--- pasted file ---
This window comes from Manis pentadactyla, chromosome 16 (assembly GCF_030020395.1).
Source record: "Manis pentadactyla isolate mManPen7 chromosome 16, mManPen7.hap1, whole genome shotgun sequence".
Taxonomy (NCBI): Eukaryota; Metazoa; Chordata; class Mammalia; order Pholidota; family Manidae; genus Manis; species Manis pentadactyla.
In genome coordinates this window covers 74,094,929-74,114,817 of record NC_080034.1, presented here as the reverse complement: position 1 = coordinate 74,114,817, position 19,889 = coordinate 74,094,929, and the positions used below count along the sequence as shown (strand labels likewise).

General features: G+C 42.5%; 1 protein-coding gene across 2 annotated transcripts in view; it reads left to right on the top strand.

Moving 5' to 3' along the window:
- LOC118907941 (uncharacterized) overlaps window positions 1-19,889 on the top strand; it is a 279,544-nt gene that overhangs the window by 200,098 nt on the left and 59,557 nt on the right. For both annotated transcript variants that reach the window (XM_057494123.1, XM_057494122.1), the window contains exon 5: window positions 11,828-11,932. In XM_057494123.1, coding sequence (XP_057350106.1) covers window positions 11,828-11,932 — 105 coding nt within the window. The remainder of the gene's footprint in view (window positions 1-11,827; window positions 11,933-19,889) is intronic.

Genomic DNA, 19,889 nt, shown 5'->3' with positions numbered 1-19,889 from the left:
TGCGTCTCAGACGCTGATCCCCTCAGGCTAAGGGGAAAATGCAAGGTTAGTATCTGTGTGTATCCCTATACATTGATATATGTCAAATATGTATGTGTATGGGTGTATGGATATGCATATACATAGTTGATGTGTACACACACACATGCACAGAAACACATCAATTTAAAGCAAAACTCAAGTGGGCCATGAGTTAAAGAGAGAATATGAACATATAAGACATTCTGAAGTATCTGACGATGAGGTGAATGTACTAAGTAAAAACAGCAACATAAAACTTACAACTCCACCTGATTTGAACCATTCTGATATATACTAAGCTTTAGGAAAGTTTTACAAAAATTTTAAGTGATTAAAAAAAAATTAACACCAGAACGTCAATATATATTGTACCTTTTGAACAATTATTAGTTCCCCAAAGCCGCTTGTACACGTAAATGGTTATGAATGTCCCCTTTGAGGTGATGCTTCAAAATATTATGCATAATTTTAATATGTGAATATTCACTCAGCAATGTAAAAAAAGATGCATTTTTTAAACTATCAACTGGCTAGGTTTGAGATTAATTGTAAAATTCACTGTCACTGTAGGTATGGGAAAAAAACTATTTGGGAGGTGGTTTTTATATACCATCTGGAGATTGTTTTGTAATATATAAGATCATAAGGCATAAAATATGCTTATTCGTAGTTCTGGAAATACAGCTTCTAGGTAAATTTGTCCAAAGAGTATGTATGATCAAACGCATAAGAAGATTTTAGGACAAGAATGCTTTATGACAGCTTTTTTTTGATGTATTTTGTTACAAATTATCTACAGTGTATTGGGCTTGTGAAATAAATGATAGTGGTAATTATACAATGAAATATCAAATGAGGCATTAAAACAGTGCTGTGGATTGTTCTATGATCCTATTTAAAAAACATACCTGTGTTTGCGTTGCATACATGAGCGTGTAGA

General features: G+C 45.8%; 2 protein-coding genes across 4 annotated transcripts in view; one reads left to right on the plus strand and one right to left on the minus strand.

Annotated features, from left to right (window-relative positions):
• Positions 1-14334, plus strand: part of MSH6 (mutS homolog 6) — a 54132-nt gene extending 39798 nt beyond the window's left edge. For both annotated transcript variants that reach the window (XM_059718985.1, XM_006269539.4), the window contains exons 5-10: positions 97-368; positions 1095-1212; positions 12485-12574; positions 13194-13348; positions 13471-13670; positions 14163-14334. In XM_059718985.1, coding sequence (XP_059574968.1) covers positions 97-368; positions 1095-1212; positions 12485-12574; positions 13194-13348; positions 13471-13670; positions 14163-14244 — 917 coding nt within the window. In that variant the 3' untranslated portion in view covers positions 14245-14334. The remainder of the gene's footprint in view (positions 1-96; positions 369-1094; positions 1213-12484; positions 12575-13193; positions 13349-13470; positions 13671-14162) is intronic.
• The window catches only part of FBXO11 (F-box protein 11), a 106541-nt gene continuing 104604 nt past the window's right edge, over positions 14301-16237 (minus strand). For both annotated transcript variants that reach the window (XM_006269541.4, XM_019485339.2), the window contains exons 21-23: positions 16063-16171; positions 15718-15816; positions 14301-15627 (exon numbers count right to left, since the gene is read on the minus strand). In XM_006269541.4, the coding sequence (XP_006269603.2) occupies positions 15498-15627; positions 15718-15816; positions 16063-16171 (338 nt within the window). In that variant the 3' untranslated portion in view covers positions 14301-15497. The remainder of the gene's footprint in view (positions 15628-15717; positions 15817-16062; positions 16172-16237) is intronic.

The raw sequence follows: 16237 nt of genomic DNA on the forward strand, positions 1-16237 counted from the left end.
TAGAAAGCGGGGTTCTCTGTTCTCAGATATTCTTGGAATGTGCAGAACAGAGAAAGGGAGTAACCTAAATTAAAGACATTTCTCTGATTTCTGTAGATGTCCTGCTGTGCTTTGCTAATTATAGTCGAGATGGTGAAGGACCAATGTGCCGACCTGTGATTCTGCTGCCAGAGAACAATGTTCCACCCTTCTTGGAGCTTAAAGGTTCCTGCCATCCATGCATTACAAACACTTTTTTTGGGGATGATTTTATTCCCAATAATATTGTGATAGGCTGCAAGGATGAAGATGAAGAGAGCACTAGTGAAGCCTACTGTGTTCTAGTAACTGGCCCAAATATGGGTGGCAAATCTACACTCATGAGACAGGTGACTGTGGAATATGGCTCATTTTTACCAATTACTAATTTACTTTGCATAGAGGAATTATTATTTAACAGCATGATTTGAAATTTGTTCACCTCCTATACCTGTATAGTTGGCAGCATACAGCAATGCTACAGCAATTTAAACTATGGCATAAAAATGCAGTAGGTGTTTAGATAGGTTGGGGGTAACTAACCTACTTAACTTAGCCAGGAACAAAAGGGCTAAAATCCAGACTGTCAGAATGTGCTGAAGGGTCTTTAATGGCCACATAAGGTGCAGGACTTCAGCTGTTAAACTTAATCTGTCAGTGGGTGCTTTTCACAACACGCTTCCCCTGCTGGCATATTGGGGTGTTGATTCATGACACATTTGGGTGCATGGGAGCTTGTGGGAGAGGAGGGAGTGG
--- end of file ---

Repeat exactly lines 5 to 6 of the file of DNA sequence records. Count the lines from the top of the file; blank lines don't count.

General features: G+C 42.5%; 1 protein-coding gene across 2 annotated transcripts in view; it reads left to right on the top strand.

Moving 5' to 3' along the window: